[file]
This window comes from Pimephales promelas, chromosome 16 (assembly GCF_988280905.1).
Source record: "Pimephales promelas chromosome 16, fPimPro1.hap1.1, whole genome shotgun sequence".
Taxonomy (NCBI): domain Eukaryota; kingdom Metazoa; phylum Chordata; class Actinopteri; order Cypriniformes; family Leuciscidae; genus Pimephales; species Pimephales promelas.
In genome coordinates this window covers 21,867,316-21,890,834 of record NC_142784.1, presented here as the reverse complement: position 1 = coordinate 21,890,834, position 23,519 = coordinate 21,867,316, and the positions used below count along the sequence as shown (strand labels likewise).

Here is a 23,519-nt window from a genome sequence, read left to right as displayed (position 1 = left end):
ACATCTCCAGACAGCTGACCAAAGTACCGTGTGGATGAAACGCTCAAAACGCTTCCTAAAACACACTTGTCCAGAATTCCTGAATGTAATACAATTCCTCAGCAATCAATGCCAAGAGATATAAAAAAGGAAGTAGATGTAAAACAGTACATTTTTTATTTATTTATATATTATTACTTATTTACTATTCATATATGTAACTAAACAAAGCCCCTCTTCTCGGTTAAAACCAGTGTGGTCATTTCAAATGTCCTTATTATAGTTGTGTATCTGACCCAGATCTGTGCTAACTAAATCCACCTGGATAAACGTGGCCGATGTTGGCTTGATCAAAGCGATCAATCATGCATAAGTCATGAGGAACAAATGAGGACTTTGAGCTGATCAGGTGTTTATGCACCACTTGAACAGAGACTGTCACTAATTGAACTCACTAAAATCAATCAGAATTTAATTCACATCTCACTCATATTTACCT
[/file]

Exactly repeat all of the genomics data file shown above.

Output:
This window comes from Pimephales promelas, chromosome 16 (assembly GCF_988280905.1).
Source record: "Pimephales promelas chromosome 16, fPimPro1.hap1.1, whole genome shotgun sequence".
Taxonomy (NCBI): domain Eukaryota; kingdom Metazoa; phylum Chordata; class Actinopteri; order Cypriniformes; family Leuciscidae; genus Pimephales; species Pimephales promelas.
In genome coordinates this window covers 21,867,316-21,890,834 of record NC_142784.1, presented here as the reverse complement: position 1 = coordinate 21,890,834, position 23,519 = coordinate 21,867,316, and the positions used below count along the sequence as shown (strand labels likewise).

Here is a 23,519-nt window from a genome sequence, read left to right as displayed (position 1 = left end):
ACATCTCCAGACAGCTGACCAAAGTACCGTGTGGATGAAACGCTCAAAACGCTTCCTAAAACACACTTGTCCAGAATTCCTGAATGTAATACAATTCCTCAGCAATCAATGCCAAGAGATATAAAAAAGGAAGTAGATGTAAAACAGTACATTTTTTATTTATTTATATATTATTACTTATTTACTATTCATATATGTAACTAAACAAAGCCCCTCTTCTCGGTTAAAACCAGTGTGGTCATTTCAAATGTCCTTATTATAGTTGTGTATCTGACCCAGATCTGTGCTAACTAAATCCACCTGGATAAACGTGGCCGATGTTGGCTTGATCAAAGCGATCAATCATGCATAAGTCATGAGGAACAAATGAGGACTTTGAGCTGATCAGGTGTTTATGCACCACTTGAACAGAGACTGTCACTAATTGAACTCACTAAAATCAATCAGAATTTAATTCACATCTCACTCATATTTACCT